The fact of having never been married or in the kind of long-term partnership in which the opportunity to try for a baby arose, seems to be a their stories because they don’t feel ‘entitled’ to their pain, grief and despair compared to those women who’ve suffered miscarriages, failed to conceive or who have experienced unsuccessful IVF.
There is sometimes a sense of deep unworthiness, of being right at the bottom of some invisible pecking order of childless women and not quite ‘full members’ of the childless club, and so therefore not quite due Whereas just a generation ago, being an unmarried mother was to be the social outcast, now it’s the single, childless woman over 40 who carries the weight of shame.
It’s called ‘social infertility’ and it’s affecting a huge number of women in their 30s and 40s in the UK.
1 in 5 women in the UK born in the 1960s has turned 45 without having had a child – some by choice but many by circumstance, this is double what it was a generation ago.
The ticking clock of babymania feels more like a bomb when you’re living through it as a Double Whammy.
You’ve heard every piece of advice, countless times.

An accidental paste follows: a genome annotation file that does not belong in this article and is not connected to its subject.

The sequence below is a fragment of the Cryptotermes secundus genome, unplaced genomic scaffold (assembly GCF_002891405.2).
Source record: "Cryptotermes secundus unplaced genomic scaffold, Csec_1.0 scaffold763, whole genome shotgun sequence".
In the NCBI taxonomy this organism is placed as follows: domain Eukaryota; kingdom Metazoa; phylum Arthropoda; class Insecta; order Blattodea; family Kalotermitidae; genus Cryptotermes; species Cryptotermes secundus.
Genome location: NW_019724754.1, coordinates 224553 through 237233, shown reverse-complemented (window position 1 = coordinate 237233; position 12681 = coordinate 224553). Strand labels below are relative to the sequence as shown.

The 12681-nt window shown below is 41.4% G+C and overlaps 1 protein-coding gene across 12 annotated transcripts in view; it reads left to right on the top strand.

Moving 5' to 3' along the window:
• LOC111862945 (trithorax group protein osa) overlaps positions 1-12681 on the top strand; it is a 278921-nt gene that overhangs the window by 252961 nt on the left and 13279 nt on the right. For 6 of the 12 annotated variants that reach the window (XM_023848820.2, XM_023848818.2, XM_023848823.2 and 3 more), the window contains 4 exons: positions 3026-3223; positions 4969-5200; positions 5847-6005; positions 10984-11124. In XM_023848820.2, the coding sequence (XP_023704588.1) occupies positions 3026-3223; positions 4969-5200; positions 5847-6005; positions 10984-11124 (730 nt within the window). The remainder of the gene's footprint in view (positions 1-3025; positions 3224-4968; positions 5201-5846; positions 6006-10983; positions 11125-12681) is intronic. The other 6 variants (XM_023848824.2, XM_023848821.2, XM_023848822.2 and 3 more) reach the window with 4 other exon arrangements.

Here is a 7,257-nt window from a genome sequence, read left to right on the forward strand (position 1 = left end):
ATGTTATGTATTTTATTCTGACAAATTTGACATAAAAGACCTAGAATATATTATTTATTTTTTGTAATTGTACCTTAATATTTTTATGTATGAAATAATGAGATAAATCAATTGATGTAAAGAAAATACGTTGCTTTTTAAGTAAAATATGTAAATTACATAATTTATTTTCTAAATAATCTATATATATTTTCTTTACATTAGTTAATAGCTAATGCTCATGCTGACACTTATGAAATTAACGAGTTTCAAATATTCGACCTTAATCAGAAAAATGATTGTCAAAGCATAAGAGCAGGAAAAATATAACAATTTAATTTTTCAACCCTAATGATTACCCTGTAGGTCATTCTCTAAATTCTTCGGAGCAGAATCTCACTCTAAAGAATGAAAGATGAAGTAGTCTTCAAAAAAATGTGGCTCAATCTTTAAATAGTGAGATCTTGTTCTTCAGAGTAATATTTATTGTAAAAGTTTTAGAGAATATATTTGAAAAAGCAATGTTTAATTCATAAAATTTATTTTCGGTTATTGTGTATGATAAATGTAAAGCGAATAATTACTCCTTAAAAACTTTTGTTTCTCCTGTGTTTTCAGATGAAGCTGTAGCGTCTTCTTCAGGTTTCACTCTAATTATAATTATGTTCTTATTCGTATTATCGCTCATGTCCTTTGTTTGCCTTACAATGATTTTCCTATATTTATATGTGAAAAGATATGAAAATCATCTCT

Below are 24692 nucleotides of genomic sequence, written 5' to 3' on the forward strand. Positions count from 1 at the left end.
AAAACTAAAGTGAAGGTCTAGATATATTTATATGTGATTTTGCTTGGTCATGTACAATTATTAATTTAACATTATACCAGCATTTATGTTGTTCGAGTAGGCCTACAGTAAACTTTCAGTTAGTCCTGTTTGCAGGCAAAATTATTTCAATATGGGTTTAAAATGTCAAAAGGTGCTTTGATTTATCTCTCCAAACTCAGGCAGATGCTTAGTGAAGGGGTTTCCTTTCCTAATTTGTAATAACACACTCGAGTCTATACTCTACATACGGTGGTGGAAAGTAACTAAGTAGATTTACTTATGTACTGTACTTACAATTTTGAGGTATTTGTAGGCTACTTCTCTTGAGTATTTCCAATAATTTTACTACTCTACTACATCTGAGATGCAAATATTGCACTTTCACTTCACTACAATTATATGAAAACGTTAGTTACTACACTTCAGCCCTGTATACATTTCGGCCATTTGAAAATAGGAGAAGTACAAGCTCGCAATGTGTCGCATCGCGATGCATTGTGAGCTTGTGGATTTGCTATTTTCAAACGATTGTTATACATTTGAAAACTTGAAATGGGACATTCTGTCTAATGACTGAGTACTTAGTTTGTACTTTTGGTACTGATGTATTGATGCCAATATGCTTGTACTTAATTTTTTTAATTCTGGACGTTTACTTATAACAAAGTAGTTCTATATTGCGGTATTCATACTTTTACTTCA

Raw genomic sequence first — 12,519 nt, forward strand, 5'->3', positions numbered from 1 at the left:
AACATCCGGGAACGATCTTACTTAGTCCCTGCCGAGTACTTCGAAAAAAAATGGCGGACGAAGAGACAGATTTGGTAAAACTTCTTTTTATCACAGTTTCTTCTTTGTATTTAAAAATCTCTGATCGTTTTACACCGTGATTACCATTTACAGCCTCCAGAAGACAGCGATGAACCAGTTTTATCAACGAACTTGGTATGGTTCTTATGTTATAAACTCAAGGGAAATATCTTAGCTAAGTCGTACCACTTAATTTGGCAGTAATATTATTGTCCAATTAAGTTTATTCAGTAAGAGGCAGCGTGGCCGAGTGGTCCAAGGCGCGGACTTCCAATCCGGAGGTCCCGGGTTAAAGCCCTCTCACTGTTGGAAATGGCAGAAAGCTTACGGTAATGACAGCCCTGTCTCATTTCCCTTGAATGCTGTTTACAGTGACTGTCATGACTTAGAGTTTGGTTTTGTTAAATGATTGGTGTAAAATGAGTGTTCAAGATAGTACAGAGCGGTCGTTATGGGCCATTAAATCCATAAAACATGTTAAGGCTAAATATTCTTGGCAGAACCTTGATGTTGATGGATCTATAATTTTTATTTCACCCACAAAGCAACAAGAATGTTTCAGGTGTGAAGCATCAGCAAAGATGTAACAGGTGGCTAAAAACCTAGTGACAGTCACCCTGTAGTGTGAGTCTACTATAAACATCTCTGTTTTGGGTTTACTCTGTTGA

I dipped my toe back in the water early this year for a few months but I was relieved when my ‘three month trial’ was up.
I did meet a couple of interesting men but one was too ready and one not ready enough and well, that was that.
As someone who works for herself and runs a women’s organisation, my life is pretty testosterone free and very nice that is too!
And whatever piece of brilliant advice it is that you think you’ve got for your single friend, your daughter, your sister or your colleague – just don’t.
Only for this week if that’s all you can manage, but preferably never again.
Friends and family tell their single friends to just ‘get out there’ and suggest ever more and more bizarre (and undignified) suggestions of how to meet a partner (things that they would never dream of doing) without realising that they’ve tried it all.